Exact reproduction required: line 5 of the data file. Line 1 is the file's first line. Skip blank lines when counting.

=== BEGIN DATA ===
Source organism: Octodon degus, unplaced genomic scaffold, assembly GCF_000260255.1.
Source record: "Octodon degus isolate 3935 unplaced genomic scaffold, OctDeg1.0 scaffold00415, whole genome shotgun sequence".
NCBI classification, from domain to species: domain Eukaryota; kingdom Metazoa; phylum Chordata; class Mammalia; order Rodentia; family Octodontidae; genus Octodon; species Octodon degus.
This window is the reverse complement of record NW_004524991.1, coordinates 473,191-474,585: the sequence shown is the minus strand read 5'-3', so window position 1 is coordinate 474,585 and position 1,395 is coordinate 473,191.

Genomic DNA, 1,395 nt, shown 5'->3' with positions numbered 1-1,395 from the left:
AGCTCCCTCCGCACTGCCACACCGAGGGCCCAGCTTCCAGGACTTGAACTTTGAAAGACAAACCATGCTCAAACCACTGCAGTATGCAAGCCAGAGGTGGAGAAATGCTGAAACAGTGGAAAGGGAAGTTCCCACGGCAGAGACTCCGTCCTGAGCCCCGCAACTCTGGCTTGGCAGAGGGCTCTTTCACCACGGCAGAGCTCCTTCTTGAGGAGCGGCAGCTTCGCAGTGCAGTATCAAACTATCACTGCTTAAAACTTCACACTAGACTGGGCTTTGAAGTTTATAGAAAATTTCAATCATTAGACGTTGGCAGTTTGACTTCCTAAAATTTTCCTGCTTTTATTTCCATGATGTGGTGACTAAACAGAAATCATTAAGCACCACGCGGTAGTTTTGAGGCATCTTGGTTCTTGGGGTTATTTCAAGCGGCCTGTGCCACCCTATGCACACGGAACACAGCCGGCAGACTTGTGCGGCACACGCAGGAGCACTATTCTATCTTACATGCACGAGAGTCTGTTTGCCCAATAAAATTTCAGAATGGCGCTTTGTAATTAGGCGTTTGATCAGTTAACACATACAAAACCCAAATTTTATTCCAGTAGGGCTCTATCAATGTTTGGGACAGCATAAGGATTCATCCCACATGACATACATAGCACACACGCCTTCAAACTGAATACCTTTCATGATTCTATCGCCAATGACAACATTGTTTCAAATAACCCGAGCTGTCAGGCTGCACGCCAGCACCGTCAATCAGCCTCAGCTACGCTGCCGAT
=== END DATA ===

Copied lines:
Genomic DNA, 1,395 nt, shown 5'->3' with positions numbered 1-1,395 from the left: